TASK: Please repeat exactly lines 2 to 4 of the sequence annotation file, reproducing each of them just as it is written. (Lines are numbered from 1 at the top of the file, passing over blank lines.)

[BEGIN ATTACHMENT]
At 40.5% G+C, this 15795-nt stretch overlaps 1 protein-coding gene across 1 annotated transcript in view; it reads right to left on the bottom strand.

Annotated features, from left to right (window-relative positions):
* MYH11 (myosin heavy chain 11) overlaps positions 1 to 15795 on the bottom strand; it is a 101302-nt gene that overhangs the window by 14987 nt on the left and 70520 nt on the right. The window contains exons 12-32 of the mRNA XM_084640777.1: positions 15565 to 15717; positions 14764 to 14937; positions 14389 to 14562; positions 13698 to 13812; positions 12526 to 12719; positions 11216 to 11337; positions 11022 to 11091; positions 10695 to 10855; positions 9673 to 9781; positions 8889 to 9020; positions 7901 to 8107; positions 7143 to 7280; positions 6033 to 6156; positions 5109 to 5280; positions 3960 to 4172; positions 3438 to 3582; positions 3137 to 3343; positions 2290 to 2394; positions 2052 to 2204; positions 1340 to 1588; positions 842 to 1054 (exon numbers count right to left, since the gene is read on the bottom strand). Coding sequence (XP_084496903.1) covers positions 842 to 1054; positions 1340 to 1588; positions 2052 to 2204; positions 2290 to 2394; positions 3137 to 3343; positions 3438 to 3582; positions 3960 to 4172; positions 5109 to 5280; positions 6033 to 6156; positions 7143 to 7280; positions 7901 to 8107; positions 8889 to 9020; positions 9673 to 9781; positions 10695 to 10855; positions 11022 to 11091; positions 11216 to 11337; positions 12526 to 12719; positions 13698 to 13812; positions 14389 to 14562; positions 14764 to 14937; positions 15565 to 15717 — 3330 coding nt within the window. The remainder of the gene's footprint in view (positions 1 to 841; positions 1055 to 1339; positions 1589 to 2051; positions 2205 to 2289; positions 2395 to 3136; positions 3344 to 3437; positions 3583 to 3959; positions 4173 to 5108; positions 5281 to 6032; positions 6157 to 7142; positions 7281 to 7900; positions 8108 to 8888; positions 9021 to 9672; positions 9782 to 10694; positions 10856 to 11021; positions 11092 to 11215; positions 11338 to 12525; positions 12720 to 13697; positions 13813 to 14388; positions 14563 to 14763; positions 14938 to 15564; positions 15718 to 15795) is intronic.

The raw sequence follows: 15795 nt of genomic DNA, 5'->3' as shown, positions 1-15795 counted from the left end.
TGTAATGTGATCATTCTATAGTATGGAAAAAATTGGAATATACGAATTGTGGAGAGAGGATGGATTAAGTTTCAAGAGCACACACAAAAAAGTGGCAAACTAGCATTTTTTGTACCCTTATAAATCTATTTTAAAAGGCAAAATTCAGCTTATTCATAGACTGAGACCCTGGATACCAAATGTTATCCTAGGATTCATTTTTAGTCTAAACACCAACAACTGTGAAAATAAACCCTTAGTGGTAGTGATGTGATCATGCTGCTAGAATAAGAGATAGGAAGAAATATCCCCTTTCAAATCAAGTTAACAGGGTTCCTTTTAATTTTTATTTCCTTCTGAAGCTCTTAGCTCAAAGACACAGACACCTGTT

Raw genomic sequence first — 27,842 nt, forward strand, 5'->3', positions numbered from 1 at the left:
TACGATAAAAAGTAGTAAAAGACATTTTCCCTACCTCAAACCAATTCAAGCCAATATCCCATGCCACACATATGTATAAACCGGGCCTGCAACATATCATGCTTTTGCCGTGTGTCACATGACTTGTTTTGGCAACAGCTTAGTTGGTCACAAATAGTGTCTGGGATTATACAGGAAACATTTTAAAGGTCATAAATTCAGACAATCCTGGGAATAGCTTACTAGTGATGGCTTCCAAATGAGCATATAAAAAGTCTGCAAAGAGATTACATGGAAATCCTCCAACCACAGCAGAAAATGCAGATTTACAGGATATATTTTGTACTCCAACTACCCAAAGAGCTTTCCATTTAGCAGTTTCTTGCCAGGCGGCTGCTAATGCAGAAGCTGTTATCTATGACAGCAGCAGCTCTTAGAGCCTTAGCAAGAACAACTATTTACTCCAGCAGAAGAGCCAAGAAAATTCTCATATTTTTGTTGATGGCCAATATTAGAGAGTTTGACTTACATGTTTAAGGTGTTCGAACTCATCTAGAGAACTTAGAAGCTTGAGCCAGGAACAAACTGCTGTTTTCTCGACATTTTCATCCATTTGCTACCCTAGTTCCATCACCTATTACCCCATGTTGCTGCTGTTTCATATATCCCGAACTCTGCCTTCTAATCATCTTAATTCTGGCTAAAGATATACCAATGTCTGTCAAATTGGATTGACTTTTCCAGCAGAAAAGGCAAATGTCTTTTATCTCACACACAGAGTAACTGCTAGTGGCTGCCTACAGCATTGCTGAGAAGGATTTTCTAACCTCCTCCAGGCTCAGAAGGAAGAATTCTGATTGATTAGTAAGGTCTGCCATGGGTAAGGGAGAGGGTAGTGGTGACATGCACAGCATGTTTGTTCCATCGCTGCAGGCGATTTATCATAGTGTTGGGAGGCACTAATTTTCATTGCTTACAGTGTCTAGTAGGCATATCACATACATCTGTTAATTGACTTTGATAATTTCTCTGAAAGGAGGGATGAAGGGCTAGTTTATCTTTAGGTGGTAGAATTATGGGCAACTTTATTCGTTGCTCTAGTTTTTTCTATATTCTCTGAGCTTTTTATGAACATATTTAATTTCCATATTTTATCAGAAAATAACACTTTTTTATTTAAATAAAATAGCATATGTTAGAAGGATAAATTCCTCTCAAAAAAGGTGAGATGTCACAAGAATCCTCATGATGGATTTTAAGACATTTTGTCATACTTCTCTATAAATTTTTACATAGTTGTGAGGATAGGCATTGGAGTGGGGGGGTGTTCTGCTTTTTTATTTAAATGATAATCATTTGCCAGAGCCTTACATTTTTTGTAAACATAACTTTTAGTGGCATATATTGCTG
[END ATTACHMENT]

Annotated features, from left to right (window-relative positions):
* MYH11 (myosin heavy chain 11) overlaps positions 1 to 15795 on the bottom strand; it is a 101302-nt gene that overhangs the window by 14987 nt on the left and 70520 nt on the right. The window contains exons 12-32 of the mRNA XM_084640777.1: positions 15565 to 15717; positions 14764 to 14937; positions 14389 to 14562; positions 13698 to 13812; positions 12526 to 12719; positions 11216 to 11337; positions 11022 to 11091; positions 10695 to 10855; positions 9673 to 9781; positions 8889 to 9020; positions 7901 to 8107; positions 7143 to 7280; positions 6033 to 6156; positions 5109 to 5280; positions 3960 to 4172; positions 3438 to 3582; positions 3137 to 3343; positions 2290 to 2394; positions 2052 to 2204; positions 1340 to 1588; positions 842 to 1054 (exon numbers count right to left, since the gene is read on the bottom strand). Coding sequence (XP_084496903.1) covers positions 842 to 1054; positions 1340 to 1588; positions 2052 to 2204; positions 2290 to 2394; positions 3137 to 3343; positions 3438 to 3582; positions 3960 to 4172; positions 5109 to 5280; positions 6033 to 6156; positions 7143 to 7280; positions 7901 to 8107; positions 8889 to 9020; positions 9673 to 9781; positions 10695 to 10855; positions 11022 to 11091; positions 11216 to 11337; positions 12526 to 12719; positions 13698 to 13812; positions 14389 to 14562; positions 14764 to 14937; positions 15565 to 15717 — 3330 coding nt within the window. The remainder of the gene's footprint in view (positions 1 to 841; positions 1055 to 1339; positions 1589 to 2051; positions 2205 to 2289; positions 2395 to 3136; positions 3344 to 3437; positions 3583 to 3959; positions 4173 to 5108; positions 5281 to 6032; positions 6157 to 7142; positions 7281 to 7900; positions 8108 to 8888; positions 9021 to 9672; positions 9782 to 10694; positions 10856 to 11021; positions 11092 to 11215; positions 11338 to 12525; positions 12720 to 13697; positions 13813 to 14388; positions 14563 to 14763; positions 14938 to 15564; positions 15718 to 15795) is intronic.

The raw sequence follows: 15795 nt of genomic DNA, 5'->3' as shown, positions 1-15795 counted from the left end.